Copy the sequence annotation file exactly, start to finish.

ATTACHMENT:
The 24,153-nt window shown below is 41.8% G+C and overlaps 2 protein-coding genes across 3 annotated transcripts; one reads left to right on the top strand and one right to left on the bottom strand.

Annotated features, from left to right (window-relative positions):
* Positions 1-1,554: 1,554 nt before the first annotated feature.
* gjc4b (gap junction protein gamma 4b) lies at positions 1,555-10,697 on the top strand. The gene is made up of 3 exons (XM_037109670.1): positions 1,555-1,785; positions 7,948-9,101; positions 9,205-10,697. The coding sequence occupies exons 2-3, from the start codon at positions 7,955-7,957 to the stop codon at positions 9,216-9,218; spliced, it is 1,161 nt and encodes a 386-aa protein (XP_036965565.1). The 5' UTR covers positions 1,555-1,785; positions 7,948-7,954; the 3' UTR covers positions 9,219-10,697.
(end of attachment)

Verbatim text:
The 24,153-nt window shown below is 41.8% G+C and overlaps 2 protein-coding genes across 3 annotated transcripts; one reads left to right on the top strand and one right to left on the bottom strand.

Annotated features, from left to right (window-relative positions):
* Positions 1-1,554: 1,554 nt before the first annotated feature.
* gjc4b (gap junction protein gamma 4b) lies at positions 1,555-10,697 on the top strand. The gene is made up of 3 exons (XM_037109670.1): positions 1,555-1,785; positions 7,948-9,101; positions 9,205-10,697. The coding sequence occupies exons 2-3, from the start codon at positions 7,955-7,957 to the stop codon at positions 9,216-9,218; spliced, it is 1,161 nt and encodes a 386-aa protein (XP_036965565.1). The 5' UTR covers positions 1,555-1,785; positions 7,948-7,954; the 3' UTR covers positions 9,219-10,697.